Detangling Natural Hair Misconceptions
“Your hair is so big, it’s scaring customers away.”
Among the diverse range of criticisms I had to put up with because of my natural curly hair, this is a remark I will never forget. It took me years to understand my hair better, to learn how to care for it but most importantly, it took me years to love myself fully: me, my mixed heritage, and my natural curly hair.
At that particular moment, I realised that the entitlement to comment on textured hair wasn’t limited to friends & family circles, or to random passers-by I would cross paths with in London streets.
This entitlement to comment on a characteristic that is nothing but a strong indication of my ethnicity could also manifest itself in my workplace! My hair acceptance journey almost got ruined in a blink of an eye because of an ignorant and unprofessional “team leader”.
As we approach 2020, many women continue to alter their curl patterns, using damaging and corrosive techniques in order to fit in and get closer to beauty ideals that are far from realistic.
Centuries of negative messaging towards textured hair are still impacting generations of women today, and to see a concrete change and dismantle the myths around so-called unmanageable curly hair, there is no better first step than talking about it. And who is better to talk about it than curly haired women themselves? This belief is the reason why I created the Curl Talk Project.
To develop this portfolio of experiences I interviewed 100 curly haired women to explore the existing link between curly hair and the notions of identity, femininity, race, diversity, and representation.Coming from a diverse range of countries, backgrounds, and ethnicities, women share their realities and reveal what it means to have textured hair in a society where the standard is otherwise.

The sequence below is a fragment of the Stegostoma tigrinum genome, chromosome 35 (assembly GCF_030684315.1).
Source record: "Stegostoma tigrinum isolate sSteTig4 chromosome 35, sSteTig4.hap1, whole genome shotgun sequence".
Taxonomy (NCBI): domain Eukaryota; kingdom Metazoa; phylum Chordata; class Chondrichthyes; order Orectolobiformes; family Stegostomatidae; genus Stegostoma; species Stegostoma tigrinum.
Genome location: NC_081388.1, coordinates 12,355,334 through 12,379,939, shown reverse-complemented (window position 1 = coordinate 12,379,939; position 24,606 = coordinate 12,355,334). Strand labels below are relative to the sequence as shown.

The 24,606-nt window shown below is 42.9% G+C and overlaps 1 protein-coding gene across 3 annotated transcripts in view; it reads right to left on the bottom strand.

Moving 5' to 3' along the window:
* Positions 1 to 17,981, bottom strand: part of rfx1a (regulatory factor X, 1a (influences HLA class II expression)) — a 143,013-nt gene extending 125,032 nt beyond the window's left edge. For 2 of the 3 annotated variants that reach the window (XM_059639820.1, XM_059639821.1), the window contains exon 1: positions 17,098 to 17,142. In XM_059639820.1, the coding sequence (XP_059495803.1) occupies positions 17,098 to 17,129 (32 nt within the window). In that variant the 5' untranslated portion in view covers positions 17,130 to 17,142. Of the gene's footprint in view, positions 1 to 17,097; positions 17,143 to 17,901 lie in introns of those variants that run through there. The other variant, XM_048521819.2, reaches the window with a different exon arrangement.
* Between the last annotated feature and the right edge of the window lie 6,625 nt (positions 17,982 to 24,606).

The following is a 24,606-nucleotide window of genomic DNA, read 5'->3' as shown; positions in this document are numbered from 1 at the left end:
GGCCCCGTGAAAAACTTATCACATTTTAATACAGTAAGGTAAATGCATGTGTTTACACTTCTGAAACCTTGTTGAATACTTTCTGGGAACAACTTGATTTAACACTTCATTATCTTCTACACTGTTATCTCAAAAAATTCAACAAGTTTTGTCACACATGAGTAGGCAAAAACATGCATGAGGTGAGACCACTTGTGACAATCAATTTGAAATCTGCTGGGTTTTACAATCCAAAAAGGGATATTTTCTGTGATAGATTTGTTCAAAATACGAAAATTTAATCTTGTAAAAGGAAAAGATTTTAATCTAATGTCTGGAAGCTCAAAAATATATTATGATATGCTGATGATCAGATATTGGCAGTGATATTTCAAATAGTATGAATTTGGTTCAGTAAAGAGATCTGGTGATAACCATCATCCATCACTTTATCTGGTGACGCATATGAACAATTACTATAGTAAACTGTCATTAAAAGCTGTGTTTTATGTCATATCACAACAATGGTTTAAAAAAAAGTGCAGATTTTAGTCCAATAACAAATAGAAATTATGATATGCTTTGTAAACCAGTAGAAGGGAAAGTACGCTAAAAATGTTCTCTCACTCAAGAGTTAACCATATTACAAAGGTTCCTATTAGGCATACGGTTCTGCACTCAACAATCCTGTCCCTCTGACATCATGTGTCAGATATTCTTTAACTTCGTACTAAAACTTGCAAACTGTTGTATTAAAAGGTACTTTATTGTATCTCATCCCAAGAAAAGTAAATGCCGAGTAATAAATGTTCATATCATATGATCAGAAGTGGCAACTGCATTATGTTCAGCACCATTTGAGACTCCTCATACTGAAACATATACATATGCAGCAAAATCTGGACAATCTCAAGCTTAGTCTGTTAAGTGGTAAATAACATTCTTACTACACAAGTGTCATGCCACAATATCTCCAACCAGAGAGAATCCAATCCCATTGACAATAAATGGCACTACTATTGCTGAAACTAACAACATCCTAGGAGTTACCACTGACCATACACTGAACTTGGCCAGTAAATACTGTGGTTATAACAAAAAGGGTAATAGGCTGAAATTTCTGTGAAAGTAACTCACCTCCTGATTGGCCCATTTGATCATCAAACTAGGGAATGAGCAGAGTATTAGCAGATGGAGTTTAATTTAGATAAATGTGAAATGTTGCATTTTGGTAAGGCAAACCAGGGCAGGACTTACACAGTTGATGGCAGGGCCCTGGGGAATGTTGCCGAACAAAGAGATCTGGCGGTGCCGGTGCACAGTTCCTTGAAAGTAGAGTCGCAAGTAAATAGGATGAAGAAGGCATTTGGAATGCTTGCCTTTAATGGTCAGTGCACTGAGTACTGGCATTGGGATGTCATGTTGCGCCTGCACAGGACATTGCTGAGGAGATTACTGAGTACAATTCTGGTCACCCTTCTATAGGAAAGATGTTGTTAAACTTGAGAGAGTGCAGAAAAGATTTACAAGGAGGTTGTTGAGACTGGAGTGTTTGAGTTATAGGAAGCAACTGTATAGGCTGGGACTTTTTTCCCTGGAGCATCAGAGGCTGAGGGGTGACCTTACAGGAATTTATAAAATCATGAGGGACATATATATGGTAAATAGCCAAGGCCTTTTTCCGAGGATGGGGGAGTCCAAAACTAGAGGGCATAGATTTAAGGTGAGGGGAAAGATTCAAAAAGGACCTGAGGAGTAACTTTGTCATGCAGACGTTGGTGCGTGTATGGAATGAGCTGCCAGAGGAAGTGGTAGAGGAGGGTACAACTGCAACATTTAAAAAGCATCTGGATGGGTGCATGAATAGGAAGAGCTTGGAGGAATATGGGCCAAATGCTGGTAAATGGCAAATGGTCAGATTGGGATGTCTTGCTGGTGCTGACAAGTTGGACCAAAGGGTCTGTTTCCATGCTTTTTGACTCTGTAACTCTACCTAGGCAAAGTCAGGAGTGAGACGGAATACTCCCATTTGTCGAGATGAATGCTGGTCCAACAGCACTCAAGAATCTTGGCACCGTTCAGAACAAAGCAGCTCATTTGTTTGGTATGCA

I made a point of interviewing women who lived or grew up in different countries across Europe, America or even the Middle East and interestingly, similarities between each story couldn’t get more obvious.
Even though they experienced being curly haired women in different ways, they all had one thing in common: they all felt highly pressured to relax their curls, from one country to another, from one culture to another.
Unfortunately, this confirmed my belief that straight hair is a standard that has been imposed all over the world and on every woman, as much as other types of unrealistic beauty expectations.
With curls being seen as unprofessional, messy, unmanageable or even representative of a lower social status, curly haired women are still being stigmatised because of a texture that is naturally growing out of their scalp.
Whether you want to accept it or not, hair is much more than just hair and having a textured type comes with baggage that needs to be highlighted by the women who experienced it and still do!
It is essential to stop limiting curly discussions to beauty, style and aesthetic and eventually approach a deeper topic: the curly hair experience.